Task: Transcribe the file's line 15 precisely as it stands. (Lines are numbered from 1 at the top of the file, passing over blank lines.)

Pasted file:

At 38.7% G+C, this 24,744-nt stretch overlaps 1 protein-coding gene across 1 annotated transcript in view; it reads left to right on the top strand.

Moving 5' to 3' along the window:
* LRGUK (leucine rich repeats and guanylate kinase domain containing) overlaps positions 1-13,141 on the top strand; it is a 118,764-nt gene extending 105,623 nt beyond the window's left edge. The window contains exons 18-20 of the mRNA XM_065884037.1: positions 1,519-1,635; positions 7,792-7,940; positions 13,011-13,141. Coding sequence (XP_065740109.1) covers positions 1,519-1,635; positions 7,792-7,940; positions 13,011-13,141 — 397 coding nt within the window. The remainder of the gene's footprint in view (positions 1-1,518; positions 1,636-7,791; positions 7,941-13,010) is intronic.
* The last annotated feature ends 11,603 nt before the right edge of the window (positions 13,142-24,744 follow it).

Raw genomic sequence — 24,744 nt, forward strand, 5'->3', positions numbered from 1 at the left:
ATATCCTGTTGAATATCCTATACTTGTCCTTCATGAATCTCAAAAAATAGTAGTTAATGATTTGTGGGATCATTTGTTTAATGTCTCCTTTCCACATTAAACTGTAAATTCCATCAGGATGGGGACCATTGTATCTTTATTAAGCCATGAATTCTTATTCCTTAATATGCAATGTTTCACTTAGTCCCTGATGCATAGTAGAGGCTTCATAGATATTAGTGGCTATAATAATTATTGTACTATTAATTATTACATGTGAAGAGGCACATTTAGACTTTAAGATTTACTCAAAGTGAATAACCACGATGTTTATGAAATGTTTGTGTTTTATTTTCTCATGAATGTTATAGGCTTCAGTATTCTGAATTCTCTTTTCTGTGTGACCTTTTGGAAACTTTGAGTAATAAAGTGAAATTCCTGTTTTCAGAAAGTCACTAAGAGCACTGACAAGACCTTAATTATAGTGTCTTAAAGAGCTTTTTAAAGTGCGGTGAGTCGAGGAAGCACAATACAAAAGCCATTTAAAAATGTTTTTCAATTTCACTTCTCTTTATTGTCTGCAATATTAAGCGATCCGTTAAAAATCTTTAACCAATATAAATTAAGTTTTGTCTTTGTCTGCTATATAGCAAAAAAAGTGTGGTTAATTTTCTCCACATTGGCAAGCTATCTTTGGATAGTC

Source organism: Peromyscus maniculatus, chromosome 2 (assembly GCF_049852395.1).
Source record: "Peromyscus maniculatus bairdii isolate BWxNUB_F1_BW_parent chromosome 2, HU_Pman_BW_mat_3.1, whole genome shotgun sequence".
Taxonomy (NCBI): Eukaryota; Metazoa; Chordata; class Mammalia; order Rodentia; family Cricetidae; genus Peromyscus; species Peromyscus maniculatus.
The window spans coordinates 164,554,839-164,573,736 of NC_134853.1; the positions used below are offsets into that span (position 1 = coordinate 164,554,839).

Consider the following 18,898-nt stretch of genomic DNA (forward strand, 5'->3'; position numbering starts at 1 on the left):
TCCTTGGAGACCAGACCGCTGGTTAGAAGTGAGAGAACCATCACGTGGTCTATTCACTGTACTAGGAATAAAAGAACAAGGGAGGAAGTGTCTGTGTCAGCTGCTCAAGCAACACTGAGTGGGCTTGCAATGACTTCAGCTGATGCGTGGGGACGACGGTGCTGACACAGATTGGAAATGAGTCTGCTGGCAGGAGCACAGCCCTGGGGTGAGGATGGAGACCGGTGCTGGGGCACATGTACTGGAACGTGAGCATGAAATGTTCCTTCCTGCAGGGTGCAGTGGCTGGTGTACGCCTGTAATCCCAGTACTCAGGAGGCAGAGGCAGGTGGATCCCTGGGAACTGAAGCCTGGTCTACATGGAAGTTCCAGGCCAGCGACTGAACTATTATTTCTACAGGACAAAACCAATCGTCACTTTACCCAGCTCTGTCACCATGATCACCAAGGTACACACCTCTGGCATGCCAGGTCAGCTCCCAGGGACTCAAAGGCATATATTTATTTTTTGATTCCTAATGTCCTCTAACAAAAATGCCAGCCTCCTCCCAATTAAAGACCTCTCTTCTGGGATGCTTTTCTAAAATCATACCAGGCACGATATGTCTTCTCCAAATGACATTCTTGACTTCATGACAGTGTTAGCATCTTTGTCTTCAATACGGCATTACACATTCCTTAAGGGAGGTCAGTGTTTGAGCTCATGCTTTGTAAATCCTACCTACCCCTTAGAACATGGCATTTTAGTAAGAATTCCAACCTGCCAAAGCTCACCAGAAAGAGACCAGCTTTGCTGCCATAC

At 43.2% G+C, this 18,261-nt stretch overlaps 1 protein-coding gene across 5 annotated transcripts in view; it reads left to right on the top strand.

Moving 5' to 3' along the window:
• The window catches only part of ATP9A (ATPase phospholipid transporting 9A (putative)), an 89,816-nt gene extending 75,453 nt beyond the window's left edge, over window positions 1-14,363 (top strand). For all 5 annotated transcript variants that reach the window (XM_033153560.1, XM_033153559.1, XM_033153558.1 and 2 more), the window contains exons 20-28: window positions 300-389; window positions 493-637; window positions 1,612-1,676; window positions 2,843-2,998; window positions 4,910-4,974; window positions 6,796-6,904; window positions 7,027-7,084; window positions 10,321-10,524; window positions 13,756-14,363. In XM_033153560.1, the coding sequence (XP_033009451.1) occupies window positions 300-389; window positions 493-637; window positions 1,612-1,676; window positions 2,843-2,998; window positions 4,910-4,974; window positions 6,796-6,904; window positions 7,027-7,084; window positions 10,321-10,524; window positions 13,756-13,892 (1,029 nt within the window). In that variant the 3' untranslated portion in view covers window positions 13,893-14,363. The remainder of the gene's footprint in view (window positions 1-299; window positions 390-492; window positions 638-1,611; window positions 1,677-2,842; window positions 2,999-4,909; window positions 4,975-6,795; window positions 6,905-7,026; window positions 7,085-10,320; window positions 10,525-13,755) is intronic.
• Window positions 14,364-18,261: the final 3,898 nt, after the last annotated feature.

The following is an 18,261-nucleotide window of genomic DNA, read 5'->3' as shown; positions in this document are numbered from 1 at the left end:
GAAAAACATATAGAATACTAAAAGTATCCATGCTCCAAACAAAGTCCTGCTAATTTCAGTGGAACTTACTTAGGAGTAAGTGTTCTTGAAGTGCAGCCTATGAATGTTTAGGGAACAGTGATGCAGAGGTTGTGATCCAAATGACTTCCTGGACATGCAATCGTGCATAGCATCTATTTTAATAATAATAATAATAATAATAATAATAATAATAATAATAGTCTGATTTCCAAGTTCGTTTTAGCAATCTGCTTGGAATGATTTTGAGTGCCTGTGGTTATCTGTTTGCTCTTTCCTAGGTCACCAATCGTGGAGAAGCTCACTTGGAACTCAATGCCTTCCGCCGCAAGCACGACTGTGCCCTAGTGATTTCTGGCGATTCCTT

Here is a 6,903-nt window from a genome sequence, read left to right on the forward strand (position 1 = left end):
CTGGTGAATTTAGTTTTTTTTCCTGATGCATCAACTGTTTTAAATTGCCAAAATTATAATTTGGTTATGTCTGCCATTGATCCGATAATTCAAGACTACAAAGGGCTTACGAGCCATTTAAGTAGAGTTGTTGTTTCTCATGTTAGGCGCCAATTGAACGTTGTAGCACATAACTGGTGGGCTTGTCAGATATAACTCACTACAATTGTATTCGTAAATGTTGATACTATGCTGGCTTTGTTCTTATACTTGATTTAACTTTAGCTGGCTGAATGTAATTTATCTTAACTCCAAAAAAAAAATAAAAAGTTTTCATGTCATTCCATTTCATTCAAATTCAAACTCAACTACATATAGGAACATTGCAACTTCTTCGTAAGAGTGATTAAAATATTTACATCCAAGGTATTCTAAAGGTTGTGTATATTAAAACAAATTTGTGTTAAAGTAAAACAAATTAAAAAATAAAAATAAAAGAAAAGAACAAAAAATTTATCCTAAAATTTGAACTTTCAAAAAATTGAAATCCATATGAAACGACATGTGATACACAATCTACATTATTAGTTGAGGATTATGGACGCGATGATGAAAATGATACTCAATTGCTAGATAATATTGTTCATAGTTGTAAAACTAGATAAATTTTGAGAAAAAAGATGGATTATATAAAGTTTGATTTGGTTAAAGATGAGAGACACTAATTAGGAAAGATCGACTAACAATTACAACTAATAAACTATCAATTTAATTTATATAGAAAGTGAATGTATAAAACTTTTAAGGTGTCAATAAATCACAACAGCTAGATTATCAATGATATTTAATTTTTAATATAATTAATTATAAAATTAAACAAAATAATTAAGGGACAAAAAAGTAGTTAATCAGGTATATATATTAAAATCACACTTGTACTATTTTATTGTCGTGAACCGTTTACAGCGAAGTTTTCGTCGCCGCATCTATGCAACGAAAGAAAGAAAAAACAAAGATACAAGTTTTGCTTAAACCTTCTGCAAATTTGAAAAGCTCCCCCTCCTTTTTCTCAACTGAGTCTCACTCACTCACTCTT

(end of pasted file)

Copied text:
• The window catches only part of ATP9A (ATPase phospholipid transporting 9A (putative)), an 89,816-nt gene extending 75,453 nt beyond the window's left edge, over window positions 1-14,363 (top strand). For all 5 annotated transcript variants that reach the window (XM_033153560.1, XM_033153559.1, XM_033153558.1 and 2 more), the window contains exons 20-28: window positions 300-389; window positions 493-637; window positions 1,612-1,676; window positions 2,843-2,998; window positions 4,910-4,974; window positions 6,796-6,904; window positions 7,027-7,084; window positions 10,321-10,524; window positions 13,756-14,363. In XM_033153560.1, the coding sequence (XP_033009451.1) occupies window positions 300-389; window positions 493-637; window positions 1,612-1,676; window positions 2,843-2,998; window positions 4,910-4,974; window positions 6,796-6,904; window positions 7,027-7,084; window positions 10,321-10,524; window positions 13,756-13,892 (1,029 nt within the window). In that variant the 3' untranslated portion in view covers window positions 13,893-14,363. The remainder of the gene's footprint in view (window positions 1-299; window positions 390-492; window positions 638-1,611; window positions 1,677-2,842; window positions 2,999-4,909; window positions 4,975-6,795; window positions 6,905-7,026; window positions 7,085-10,320; window positions 10,525-13,755) is intronic.